LAS VEGAS — It was the middle of January in 2020 and another miserable winter was at hand for UConn, a program stuck in a conference it didn’t want to be a part of and playing a brand of basketball that wasn’t familiar to anyone who had seen Jim Calhoun’s teams shove their way past the Dukes and Kentuckys to reach the top of the sport.
Between losses to Wichita State and Houston, the Huskies played a non-conference game at old rival Villanova. They played well enough to win that night but lost by six, a common theme of Dan Hurley’s early rebuilding years.
Afterwards, Hurley issued a warning: “People better get us now,” he said. “It’s coming.”
Now it’s here.
Parity in college basketball, huh? UConn didn’t get the memo.
All those close calls, all those middling years in the wilderness of the American Athletic Conference suddenly seem far away in the rear-view mirror. In his fifth season at UConn, Hurley doesn’t just have the Huskies back in the Final Four, he has them playing in a way that should earn them the school’s fifth national title.
In a year where all the championship favorites and regular season stars fell by the wayside during this topsy-turvy NCAA tournament, UConn heads to Houston with the look of an overwhelming bully after destroying Arkansas and Gonzaga in the West Regional.
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It’s not that the Huskies can’t be beaten. But the way they’re rolling through this bracket, best of luck to whoever stands in their path.
“We’ve got a lot of momentum going into the Final Four,” said Andre Jackson Jr., the Huskies’ do-everything wing. “I think we’re the best team in the tournament and it’s all about staying true to who we are.”
UConn has earned that swagger. The Huskies have completely dominated four NCAA tournament games, and the only team that has even proven capable of slowing them a little bit was Iona in the first half of their first-round matchup. UConn ended up winning by 24.
It’s not real complicated. UConn has good guards, versatile wings who can shoot and defend and a bevy of big men that can manhandle you (Adama Sanogo), tower over you (Donovan Clingan) or take you out to the perimeter and open up the floor with their shooting (Alex Karaban). And the Huskies aren’t afraid to tell you all about everything they can throw at you.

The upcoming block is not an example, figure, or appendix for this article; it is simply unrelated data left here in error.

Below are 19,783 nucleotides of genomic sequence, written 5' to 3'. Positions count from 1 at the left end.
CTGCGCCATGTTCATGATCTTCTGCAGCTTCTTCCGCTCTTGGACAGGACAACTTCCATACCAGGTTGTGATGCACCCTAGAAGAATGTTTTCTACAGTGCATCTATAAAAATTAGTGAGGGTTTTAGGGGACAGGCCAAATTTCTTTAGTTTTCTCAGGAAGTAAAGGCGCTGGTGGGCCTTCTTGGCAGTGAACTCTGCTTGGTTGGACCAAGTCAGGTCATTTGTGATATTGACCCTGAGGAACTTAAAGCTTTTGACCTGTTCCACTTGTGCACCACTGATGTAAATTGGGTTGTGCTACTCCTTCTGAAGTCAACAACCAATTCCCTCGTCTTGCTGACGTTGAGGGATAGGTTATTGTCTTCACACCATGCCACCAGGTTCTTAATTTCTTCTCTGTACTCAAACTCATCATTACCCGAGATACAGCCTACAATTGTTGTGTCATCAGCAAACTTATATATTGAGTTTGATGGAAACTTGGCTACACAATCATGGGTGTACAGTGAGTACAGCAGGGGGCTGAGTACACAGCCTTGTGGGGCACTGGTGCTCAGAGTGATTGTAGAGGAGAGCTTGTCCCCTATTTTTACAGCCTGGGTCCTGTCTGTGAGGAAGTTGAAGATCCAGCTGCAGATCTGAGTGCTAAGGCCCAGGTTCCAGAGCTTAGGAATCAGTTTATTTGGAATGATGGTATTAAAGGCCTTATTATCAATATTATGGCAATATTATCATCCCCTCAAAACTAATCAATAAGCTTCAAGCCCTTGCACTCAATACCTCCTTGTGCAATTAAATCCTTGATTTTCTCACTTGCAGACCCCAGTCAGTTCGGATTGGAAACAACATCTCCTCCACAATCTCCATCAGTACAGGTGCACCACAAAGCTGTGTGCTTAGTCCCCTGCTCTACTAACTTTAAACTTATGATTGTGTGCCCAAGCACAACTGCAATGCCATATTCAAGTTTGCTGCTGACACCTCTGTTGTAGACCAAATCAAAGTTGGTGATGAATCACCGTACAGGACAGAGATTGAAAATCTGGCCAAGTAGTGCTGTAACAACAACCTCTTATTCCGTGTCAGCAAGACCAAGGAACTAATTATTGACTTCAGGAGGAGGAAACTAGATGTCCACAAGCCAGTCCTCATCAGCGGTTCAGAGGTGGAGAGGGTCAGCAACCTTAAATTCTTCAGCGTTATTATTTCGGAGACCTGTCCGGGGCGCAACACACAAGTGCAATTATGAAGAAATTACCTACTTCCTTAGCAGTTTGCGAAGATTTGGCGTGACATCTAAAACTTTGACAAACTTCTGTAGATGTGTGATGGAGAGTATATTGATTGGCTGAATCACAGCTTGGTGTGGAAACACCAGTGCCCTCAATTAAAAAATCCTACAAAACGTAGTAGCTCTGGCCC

“When you play us for the first time, we’re very unique with what we have,” Hurley said. “With Adama and these wings and Clingan coming in at 7-foot-2 and the shooting off the bench, and we’re an elite defensive team and a top-five offensive team and we generally beat teams up on the glass. So when teams see us for the first time, it can be overwhelming.”
It’s not overconfidence if it’s true. And the results suggest that the Huskies indeed have the goods to go all the way.
“They have great size, depth, and their bigs are different so they bring different qualities,” said Gonzaga coach Mark Few, whose team wasn’t particularly close to competitive in an 82-54 loss. “And what’s really hard is the short prep for them if they get through (the semifinal) because there’s just so much they do. It’s a lot.”
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For much of this season, UConn has been carrying disrespect around like a cudgel. The Huskies weren’t ranked in the preseason USA TODAY Sports Coaches Poll. They were picked fourth in the Big East. They fell off the radar after a tough stretch in January when they lost six of eight games and weren’t a particularly popular pick to reach the Final Four.
But that’s all going to change next week.
“UConn is back,” said Jordan Hawkins, the Huskies’ 3-point sniper who buried six triples against the Zags.
Despite Hurley’s bravado three years ago, it took winning Saturday for UConn to say that officially. It took leaving the AAC for the Big East, where UConn could regularly face some of its traditional basketball rivals rather than an ill-fitting league that was built for football convenience. And it took a lot more heartbreak, including first-round tournament exits the past two years, for Hurley to truly feel like the Huskies were living up to the standards that the program expected.
He admitted Saturday it was harder than he thought it would be.
“The history and tradition, it helps you in recruiting,” Hurley said. “We sold it to these guys that we had done it here before (and) we can do it again, but it becomes a little bit of a mental hurdle. Like the early rounds of NCAA tournament where you feel like maybe the burden of history and tradition in first- and second-round games. When you coach at Rhode Island, you’re not always getting everyone’s best shot. When you’re at UConn, you get the other team’s best shot every night. So the climb to get to this point has been real, and it’s been more challenging than I thought.”
But now the ultimate spoils of that journey are just two wins away. In a college basketball season where it has often felt like anything can happen on a given night, UConn laying waste to opponent after opponent has suddenly given us a counter-narrative.
If not UConn, then who?
“It’s the biggest shoes in the entire country to fill to play for this university,” Jackson said. “Great history, great players, great coaching, championships on both sides, men’s and women’s. It feels great to make it this far, but we know what the UConn standard is. And this isn’t far enough.”